Census and Coronavirus


U.S. Census Bureau

The spread of these ads are the result of a $500 million outreach campaign for public education on the efficiency and safety of taking the 2020 Census.

Emily Eslao, Photojournalist

Amidst all the confusion of quarantine, there is still a need to carry out the programmed functions. As scheduled, the 2020 Census arrived just as it did in 2010. and as it did another ten years prior. The census is a legal obligation listed under the U.S. Constitution, meant to account for the United States Population.


The census takes population counts and surveys across the country; with data collected from the census, the federal government allocates up to “$675 billion in federal funds annually” to various public services and communities (United States Census Bureau). This funding facilitates the improvement and maintenance of infrastructure, schools, health systems, and residence.


Censuses also hold significant political influence, determining the number of seats assigned in the House of Representatives.


The data collected from census is so vital to the country that the federal government enforces various means of ensuring citizen participation. First off, “refusal to answer… the census” results in a $100 fine, which was later “raised to as much as $5,000” (American Bar). In addition, the Census Bureau recruits “thousands of temporary workers” to go door to door and investigate households that do not complete the national surveys” (The Telegraph).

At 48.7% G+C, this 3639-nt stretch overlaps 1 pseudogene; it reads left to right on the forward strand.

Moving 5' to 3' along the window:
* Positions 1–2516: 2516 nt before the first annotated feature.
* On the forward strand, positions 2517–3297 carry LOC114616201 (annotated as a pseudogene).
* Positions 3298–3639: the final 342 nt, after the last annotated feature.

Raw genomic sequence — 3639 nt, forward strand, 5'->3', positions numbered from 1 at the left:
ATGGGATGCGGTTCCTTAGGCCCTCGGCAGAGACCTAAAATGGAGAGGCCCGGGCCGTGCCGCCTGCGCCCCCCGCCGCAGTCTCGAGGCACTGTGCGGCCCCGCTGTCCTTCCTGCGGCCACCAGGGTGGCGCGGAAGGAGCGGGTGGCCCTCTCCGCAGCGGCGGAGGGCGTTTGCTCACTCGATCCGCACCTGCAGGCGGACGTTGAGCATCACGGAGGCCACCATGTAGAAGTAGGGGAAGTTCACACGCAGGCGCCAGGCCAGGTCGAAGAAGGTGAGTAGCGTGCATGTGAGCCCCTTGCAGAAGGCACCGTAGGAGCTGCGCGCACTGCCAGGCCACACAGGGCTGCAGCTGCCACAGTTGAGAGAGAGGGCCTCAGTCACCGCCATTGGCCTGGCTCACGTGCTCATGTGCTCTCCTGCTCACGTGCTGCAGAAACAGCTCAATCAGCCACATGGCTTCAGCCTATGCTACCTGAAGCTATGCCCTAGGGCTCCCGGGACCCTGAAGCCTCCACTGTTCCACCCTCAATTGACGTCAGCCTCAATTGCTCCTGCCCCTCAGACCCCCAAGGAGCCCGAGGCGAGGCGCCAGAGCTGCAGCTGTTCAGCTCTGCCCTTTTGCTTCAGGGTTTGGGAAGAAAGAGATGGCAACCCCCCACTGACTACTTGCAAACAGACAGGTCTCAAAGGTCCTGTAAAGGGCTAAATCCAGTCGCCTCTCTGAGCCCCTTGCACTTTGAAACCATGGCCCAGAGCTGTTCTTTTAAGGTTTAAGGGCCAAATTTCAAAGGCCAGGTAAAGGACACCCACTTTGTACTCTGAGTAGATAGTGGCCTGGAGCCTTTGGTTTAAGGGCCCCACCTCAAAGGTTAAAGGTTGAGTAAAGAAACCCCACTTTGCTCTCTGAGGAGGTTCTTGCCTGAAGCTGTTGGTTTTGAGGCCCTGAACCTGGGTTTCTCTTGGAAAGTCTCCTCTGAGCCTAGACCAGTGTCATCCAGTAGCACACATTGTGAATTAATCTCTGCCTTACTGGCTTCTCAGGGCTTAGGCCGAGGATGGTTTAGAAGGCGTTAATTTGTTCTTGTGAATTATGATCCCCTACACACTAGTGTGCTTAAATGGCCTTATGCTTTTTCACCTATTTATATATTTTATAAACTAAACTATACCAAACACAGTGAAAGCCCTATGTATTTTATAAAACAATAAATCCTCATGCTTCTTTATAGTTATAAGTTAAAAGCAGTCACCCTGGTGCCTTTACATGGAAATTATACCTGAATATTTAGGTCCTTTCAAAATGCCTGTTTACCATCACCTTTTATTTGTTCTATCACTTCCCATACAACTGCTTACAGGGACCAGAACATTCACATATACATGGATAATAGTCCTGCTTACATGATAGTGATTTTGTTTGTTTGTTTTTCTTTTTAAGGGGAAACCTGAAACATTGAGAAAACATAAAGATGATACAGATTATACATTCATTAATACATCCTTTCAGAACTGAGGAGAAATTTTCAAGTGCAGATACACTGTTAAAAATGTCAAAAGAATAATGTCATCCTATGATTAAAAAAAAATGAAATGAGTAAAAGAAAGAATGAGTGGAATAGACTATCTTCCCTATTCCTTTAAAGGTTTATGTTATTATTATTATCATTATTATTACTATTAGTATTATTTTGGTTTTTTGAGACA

With the late quarantine and health risks surrounding COVID-19, the 2020 Census has experienced “an extremely low response rate” (TC Palm). Social distancing has eliminated the possibility of field work, most significantly the door-to-door enforcement team. The U.S. Census Bureau altered its traditional methods, and for the first time ever, the census can be completed online.


Even in crisis, it is just as important to receive an accurate demographic of the country.  Associate Director with the Census, Albert Fontenot, states that “…our staff has been extremely resilient about looking for solutions in ways we can still be very effective to get the response from every person in the United States of America.”


As of today households have already received in the mail reminders and information on 2020’s surveying process, which will end in July. After Census Day on April 1st and throughout the month, the census will continue to be promoted in local communities as further reminders are sent out. Many reminders are in the form of an outreach campaign, “featuring more than 1,000 ads” that would reach “99% of all U.S. households” (United States Census Bureau). When asked if she knew about the 2020 Census, Karyss Park (9) responded, “Yes, [through] many annoying ads.”